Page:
Fear of resistance spurs development of antibiotic wound protocol
Team outlines alternative antibiotic use
A hospital-based continuous quality improvement team in El Paso, TX, has developed a protocol designed to help home health wound care patients avoid an aggressive new antibiotic-resistant organism.
Most such teams focus only on enhancing processes that result in variations, lower-than-average outcomes, or higher-than-average costs, and processes that directly involve hospital patients.
Medicare has strict reimbursement rules about home-infused antibiotics for wound care treatment. It will pay only for the antibiotic vancomycin, and it limits the dosage to 500 mg/day. So when Enid Seguinot, RN, BSN, CIC, infection control director at Columbia Medical Center West in El Paso, read about some documented cases of a vancomycin-resistant organism on the East Coast, she was concerned.
"That’s where methicillin-resistant Staphylococcus aureus (MRSA) and antibiotic-resistant tuberculosis started, and they moved West," she says. "With the high use of vancomycin here, we were afraid the resistant organism would start occurring here."
The hospital formed a team that included Seguinot; the physician-chairman of infection control; the physician-director and the nurse-director of the hospital’s wound care center; the pharmacy manager, the pharmacist-director of the outpatient infusion therapy center; a staff clinical pharmacist; and a staff nurse from the infusion center. Their goal was to design a protocol for antibiotic therapy that could be given once a day on an outpatient basis, to avoid the Medicare home health rule regarding vancomycin, says Chuck McDow, pharmacy manager. Team members also wanted to improve the outcomes for wound care patients.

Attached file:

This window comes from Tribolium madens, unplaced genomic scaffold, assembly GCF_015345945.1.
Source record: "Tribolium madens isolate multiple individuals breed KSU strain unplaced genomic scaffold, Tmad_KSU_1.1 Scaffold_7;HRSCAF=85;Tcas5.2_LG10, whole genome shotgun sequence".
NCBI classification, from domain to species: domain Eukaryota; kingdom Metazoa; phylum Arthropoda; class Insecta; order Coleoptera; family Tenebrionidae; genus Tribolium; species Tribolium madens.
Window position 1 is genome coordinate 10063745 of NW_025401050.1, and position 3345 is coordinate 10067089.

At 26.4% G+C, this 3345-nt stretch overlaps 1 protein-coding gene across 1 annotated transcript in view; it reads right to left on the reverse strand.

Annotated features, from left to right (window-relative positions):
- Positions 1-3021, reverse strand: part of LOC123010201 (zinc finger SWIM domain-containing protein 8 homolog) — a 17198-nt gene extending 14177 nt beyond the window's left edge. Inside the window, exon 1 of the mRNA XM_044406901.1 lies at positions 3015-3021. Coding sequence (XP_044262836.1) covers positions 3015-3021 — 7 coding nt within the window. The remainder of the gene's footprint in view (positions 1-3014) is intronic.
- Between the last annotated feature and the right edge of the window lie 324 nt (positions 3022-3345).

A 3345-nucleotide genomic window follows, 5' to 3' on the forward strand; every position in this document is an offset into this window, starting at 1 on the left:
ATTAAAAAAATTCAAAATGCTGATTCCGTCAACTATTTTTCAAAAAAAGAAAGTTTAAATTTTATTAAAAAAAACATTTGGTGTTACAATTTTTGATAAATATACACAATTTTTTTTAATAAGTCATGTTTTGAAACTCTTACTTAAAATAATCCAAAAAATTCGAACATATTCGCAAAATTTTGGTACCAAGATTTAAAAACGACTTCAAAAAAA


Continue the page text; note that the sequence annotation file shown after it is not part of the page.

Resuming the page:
"We came up with the idea that we would develop a once-a-day antibiotic service to manage those patients coming out of wound care, rather than send them home," McDow says. "Since we weren’t getting good outcomes in these wound care patients because we couldn’t give them the appropriate antibiotic therapy on the outside, and we couldn’t have these patients admitted to the hospital for the 30 days they needed to have therapy, we had to develop a drug regimen that could be conducted in a controlled environment in an outpatient setting."
Before the changes, patient care generally followed a standard course:
• admission to the wound care center, where staff debrided the wound and administered Procuren, an autologous-generated growth factor;
• Hyperbaric oxygenation (HBO) therapy, with patient returning to the infusion center for daily treatments;
• intravenous antibiotic therapy at home three times a day.
Team members reasoned that patients could receive once-daily antibiotic treatments while at the infusion center for their daily HBO treatments, McDow explains. "That means we had to develop a drug regimen that was given only once a day."
Not much to go on
Team members attacked their task by conducting a literature search. "There were a lot of publications on once-a-day dosing of antibiotics in inpatient settings but not too many outpatient programs," McDow says. They also looked at recommendations developed by Centers for Disease Control and Prevention (CDC) in Atlanta.